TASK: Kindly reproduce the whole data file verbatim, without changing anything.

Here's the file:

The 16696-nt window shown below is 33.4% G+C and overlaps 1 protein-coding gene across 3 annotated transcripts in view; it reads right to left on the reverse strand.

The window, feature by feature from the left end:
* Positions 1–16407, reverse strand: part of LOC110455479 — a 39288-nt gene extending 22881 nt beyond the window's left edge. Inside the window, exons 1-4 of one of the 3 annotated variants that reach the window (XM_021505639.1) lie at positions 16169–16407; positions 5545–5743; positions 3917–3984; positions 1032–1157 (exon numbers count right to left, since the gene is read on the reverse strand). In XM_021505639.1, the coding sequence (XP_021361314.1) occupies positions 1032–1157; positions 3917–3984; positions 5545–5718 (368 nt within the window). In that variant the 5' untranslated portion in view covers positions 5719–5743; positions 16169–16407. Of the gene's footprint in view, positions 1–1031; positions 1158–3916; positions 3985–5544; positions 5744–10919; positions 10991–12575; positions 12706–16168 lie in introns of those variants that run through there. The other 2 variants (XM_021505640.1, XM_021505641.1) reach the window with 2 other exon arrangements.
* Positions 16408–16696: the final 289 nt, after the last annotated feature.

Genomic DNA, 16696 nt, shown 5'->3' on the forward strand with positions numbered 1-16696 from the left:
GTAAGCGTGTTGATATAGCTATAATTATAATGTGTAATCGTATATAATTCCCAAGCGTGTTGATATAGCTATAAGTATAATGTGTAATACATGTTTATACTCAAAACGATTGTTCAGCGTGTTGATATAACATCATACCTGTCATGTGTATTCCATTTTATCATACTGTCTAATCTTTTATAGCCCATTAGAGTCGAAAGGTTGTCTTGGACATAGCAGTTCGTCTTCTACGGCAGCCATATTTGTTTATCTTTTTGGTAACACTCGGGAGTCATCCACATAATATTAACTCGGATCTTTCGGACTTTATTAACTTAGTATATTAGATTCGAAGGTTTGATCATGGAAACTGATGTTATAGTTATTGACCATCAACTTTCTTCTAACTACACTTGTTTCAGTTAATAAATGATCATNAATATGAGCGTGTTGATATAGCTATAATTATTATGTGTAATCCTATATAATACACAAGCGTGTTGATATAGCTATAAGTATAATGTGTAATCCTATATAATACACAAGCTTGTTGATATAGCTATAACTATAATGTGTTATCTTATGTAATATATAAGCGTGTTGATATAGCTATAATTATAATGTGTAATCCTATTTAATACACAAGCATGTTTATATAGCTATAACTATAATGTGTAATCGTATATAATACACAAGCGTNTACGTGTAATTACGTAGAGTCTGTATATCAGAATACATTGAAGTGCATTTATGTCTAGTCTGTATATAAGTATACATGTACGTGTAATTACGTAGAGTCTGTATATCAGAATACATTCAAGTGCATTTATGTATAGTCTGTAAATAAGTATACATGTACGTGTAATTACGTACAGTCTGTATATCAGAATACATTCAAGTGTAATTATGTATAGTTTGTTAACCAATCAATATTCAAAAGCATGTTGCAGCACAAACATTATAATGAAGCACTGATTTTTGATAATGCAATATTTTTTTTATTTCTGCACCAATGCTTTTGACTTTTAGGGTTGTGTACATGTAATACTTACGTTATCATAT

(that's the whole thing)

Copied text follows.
The 16696-nt window shown below is 33.4% G+C and overlaps 1 protein-coding gene across 3 annotated transcripts in view; it reads right to left on the reverse strand.

The window, feature by feature from the left end:
* Positions 1–16407, reverse strand: part of LOC110455479 — a 39288-nt gene extending 22881 nt beyond the window's left edge. Inside the window, exons 1-4 of one of the 3 annotated variants that reach the window (XM_021505639.1) lie at positions 16169–16407; positions 5545–5743; positions 3917–3984; positions 1032–1157 (exon numbers count right to left, since the gene is read on the reverse strand). In XM_021505639.1, the coding sequence (XP_021361314.1) occupies positions 1032–1157; positions 3917–3984; positions 5545–5718 (368 nt within the window). In that variant the 5' untranslated portion in view covers positions 5719–5743; positions 16169–16407. Of the gene's footprint in view, positions 1–1031; positions 1158–3916; positions 3985–5544; positions 5744–10919; positions 10991–12575; positions 12706–16168 lie in introns of those variants that run through there. The other 2 variants (XM_021505640.1, XM_021505641.1) reach the window with 2 other exon arrangements.
* Positions 16408–16696: the final 289 nt, after the last annotated feature.

Genomic DNA, 16696 nt, shown 5'->3' on the forward strand with positions numbered 1-16696 from the left:
GTAAGCGTGTTGATATAGCTATAATTATAATGTGTAATCGTATATAATTCCCAAGCGTGTTGATATAGCTATAAGTATAATGTGTAATACATGTTTATACTCAAAACGATTGTTCAGCGTGTTGATATAACATCATACCTGTCATGTGTATTCCATTTTATCATACTGTCTAATCTTTTATAGCCCATTAGAGTCGAAAGGTTGTCTTGGACATAGCAGTTCGTCTTCTACGGCAGCCATATTTGTTTATCTTTTTGGTAACACTCGGGAGTCATCCACATAATATTAACTCGGATCTTTCGGACTTTATTAACTTAGTATATTAGATTCGAAGGTTTGATCATGGAAACTGATGTTATAGTTATTGACCATCAACTTTCTTCTAACTACACTTGTTTCAGTTAATAAATGATCATNAATATGAGCGTGTTGATATAGCTATAATTATTATGTGTAATCCTATATAATACACAAGCGTGTTGATATAGCTATAAGTATAATGTGTAATCCTATATAATACACAAGCTTGTTGATATAGCTATAACTATAATGTGTTATCTTATGTAATATATAAGCGTGTTGATATAGCTATAATTATAATGTGTAATCCTATTTAATACACAAGCATGTTTATATAGCTATAACTATAATGTGTAATCGTATATAATACACAAGCGTNTACGTGTAATTACGTAGAGTCTGTATATCAGAATACATTGAAGTGCATTTATGTCTAGTCTGTATATAAGTATACATGTACGTGTAATTACGTAGAGTCTGTATATCAGAATACATTCAAGTGCATTTATGTATAGTCTGTAAATAAGTATACATGTACGTGTAATTACGTACAGTCTGTATATCAGAATACATTCAAGTGTAATTATGTATAGTTTGTTAACCAATCAATATTCAAAAGCATGTTGCAGCACAAACATTATAATGAAGCACTGATTTTTGATAATGCAATATTTTTTTTATTTCTGCACCAATGCTTTTGACTTTTAGGGTTGTGTACATGTAATACTTACGTTATCATAT